Medical questions & health advice by board certified doctors
"Why does my skin get red so easily?"
I'm a 20 year old, and for about 4 years now my skin has turned red (and sometimes a little swollen) very easily; when I scratch my arm lightly, for example, or sometimes just when I brush hair out of my eyes and my fingers brush against my forehead. The redness only lasts for about 10 to 15 minutes, and the condition has been getting less extreme since I first noticed it 4 years ago (the discoloration used to last closer to 45 minutes), but I still don't really know why it happens. Is it some kind of deficiency?
You probably do not need to worry about this complaint. Basically, certain individuals have very sensitive skin in which the blood vessels and inflammatory cells living under the skin react to very minor stimulation. Dermatographism, which is the red marks that appear when you scratch your arm, is a classic example of this. Generally, dermatographism and related skin findings are not a major medical concern, although they can be a bit cosmetically unappealing when they occur. Of course, you can limit this by trying to remember not to scratch or otherwise manipulate the skin when you are out in public. If you have other allergic or concerning symptoms you might want to see your doctor. In particular, if you ever have episodes where you have swelling of your lips, face, or tongue or if you ever experience sudden wheezing or trouble breathing, these are signs of a serious allergic or inflammatory reaction and you should seek emergency medical care. Furthermore, if you have ever had an episode like this, you should probably carry an epinephrine pen with you. Talk to your primary care doctor to determine whether this is appropriate.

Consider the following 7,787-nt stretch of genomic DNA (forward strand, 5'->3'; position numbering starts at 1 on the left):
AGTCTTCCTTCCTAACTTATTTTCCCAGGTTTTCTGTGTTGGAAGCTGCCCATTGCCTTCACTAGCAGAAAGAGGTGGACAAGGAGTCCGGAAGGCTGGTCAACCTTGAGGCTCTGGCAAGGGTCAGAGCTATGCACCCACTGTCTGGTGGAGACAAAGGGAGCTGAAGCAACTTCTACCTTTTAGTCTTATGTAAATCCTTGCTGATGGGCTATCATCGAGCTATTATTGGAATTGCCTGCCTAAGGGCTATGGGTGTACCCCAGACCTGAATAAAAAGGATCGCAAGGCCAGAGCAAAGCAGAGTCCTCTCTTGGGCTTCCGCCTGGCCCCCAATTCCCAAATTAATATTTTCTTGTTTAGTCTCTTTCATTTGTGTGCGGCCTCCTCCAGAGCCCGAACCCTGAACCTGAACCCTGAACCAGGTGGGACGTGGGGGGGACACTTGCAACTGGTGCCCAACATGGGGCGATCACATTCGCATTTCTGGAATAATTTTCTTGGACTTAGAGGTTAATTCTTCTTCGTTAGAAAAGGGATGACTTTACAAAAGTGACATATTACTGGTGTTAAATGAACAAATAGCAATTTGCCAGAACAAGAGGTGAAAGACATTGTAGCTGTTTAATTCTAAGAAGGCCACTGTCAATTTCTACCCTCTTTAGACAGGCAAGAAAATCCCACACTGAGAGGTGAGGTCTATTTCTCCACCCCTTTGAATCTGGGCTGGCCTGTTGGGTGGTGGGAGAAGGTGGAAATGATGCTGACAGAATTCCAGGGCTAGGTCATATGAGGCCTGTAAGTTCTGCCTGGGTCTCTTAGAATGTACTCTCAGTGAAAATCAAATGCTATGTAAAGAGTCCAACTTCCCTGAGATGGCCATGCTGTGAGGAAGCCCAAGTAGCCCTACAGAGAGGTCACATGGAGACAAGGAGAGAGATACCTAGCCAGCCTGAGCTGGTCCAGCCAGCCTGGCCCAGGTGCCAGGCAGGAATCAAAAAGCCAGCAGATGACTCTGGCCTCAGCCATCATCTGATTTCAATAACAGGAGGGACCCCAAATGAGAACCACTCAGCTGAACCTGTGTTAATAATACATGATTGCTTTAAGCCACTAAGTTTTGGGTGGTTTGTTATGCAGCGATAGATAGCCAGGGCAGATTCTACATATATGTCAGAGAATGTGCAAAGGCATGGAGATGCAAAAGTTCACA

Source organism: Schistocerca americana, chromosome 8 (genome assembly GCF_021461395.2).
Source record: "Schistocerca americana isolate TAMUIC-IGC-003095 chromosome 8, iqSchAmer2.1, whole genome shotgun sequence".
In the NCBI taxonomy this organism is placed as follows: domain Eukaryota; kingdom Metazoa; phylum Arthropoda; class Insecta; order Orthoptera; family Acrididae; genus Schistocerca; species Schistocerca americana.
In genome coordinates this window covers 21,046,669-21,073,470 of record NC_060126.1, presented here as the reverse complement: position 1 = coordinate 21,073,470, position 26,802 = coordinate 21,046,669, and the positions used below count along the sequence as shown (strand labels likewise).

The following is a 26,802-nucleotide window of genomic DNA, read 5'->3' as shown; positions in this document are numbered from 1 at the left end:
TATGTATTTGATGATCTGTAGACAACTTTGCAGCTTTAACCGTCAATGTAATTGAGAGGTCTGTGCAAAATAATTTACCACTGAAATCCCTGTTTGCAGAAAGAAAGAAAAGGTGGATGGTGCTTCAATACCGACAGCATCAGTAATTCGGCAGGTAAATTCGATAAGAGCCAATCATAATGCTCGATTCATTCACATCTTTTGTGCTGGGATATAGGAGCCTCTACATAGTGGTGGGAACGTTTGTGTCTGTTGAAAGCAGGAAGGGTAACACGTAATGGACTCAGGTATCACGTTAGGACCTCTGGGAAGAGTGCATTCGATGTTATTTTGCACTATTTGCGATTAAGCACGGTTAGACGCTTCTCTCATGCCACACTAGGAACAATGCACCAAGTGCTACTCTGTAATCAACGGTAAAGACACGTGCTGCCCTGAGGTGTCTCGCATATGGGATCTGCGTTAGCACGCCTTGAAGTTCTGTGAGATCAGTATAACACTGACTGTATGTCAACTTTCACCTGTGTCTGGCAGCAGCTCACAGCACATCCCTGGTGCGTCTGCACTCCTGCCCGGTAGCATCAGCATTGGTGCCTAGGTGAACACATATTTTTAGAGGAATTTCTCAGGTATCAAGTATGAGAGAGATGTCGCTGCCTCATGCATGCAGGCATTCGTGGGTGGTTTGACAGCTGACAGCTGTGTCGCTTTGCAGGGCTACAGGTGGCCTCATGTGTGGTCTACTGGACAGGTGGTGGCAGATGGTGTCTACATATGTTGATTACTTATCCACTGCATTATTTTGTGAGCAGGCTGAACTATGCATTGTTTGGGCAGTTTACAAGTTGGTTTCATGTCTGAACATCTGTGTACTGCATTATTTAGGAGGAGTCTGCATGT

Need more info?See a doctor today
Zocdoc Answers is for general informational purposes only and is not a substitute for professional medical advice. If you think you may have a medical emergency, call your doctor (in the United States) 911 immediately. Always seek the advice of your doctor before starting or changing treatment. Medical professionals who provide responses to health-related questions are intended third party beneficiaries with certain rights under Zocdoc’s Terms of Service.